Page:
MOUNT ARAFAT: Around two million white-clad Muslims on Wednesday poured into the vast Saudi plain where Prophet Mohammed is believed to have given his final sermon, for the peak of the hajj pilgrimage.
Many of the faithful from around the globe camped at the foot of Mount Arafat where they slept, exhausted from their journey, and prayed despite the scorching sun.
Carrying colourful umbrellas, they walked from dawn in massive crowds towards the slippery, rocky hill which is also known as Mount Mercy.
Here they believe Mohammed gave his final sermon 14 centuries ago after leading his followers on hajj.
To organise the flow of pilgrims, security forces formed human chains along the roads of the vast Arafat plain.
Along the way, volunteers handed out boxes of food and cold water bottles.
For many pilgrims, hajj is the spiritual highlight of their lives.
“We feel blessed. I got goosebumps, a feeling that cannot be explained, when reaching the top of the mountain,” said Ruhaima Emma, a 26-year-old Filipina pilgrim, who said she has been “praying for a good life for everyone”.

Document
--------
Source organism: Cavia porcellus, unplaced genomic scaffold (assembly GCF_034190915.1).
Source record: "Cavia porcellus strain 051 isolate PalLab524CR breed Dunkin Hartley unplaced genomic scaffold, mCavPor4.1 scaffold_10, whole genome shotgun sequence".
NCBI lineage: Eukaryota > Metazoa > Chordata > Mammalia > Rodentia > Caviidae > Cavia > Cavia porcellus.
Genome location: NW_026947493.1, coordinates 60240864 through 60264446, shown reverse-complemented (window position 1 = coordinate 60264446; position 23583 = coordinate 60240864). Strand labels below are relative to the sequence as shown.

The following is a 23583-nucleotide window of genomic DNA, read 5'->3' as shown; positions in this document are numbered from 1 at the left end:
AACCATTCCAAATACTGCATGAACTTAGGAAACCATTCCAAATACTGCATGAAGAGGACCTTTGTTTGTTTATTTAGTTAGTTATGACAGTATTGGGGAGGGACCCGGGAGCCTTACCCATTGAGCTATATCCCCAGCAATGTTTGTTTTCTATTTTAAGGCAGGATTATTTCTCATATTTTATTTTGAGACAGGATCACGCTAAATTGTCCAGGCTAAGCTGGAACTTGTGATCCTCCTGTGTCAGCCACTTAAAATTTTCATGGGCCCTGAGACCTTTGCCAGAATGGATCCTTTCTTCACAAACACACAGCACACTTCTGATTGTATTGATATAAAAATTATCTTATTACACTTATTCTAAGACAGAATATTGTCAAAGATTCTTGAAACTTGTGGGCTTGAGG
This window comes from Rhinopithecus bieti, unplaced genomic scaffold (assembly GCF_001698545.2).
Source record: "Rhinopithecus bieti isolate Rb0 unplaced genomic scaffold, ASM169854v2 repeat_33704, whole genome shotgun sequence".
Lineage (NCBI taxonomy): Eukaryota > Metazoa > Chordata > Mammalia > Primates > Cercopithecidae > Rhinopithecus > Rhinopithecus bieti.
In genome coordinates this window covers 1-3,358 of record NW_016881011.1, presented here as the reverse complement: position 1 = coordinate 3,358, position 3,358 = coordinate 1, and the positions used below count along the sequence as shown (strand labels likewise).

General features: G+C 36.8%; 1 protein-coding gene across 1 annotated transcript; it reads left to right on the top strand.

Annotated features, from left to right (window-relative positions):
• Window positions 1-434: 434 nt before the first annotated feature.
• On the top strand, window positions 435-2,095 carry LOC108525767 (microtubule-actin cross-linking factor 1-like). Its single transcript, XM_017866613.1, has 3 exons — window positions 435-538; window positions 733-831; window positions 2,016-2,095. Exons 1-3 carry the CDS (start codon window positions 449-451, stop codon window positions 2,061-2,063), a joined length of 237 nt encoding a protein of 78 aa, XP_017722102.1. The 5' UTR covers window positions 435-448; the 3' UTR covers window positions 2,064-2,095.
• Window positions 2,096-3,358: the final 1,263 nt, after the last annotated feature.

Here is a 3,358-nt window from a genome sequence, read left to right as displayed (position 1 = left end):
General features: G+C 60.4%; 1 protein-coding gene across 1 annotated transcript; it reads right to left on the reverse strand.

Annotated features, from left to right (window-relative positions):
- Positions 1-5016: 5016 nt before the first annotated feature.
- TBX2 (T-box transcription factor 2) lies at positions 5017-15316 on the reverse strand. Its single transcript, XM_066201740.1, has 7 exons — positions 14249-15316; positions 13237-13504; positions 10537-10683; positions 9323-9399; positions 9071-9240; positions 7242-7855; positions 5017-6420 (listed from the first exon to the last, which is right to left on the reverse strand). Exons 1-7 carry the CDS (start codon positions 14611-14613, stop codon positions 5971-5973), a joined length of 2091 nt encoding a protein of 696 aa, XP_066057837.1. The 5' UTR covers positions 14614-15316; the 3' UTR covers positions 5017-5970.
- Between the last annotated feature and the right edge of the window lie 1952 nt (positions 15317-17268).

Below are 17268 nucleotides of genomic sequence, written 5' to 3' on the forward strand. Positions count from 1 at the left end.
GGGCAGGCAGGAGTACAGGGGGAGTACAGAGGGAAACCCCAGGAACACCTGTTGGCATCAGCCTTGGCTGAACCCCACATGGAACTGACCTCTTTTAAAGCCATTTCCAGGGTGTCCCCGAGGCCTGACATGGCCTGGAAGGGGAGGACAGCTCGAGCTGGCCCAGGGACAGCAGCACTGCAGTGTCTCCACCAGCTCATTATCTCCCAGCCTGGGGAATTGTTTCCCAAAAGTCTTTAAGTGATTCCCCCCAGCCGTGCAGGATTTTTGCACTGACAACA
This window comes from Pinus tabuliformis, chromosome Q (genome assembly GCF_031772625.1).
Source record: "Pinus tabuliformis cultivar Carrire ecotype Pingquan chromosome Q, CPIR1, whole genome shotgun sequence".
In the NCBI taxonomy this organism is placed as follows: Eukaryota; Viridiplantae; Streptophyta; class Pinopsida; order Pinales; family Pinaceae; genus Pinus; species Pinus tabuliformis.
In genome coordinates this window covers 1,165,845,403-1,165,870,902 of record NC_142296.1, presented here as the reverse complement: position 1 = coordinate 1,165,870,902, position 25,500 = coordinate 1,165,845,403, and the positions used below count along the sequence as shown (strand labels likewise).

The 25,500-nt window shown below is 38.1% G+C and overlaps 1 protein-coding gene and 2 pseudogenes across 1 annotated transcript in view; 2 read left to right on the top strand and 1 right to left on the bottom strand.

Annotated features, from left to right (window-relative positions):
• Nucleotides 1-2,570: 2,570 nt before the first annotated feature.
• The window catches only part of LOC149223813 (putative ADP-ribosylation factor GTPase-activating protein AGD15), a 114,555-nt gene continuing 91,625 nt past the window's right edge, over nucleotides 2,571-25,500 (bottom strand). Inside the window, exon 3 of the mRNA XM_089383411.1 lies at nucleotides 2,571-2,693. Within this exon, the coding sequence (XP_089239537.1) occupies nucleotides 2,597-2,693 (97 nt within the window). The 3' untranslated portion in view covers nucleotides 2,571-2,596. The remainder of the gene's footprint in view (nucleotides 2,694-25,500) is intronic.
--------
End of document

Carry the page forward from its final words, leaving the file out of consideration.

For Akram Ghannam, 45, from war-torn Syria, being in Arafat is a “feeling that cannot be described. I pray to God for the victory of all those who are oppressed.”
Many reached Arafat by bus while some walked from the holy city of Mecca about 15 kilometres (nine miles) away.
Other pilgrims arrived from nearby Mina using the elevated Mashair Railway linking the holy sites of Arafat, Muzdalifah and Mina, a tent city where many pilgrims spent Tuesday night.
After sunset on Wednesday they will move to Muzdalifah. There they will gather pebbles for a symbolic stoning of the devil ritual on Thursday, which is also the Eid al-Adha feast of sacrifice marked by the world’s more than 1.5 billion Muslims.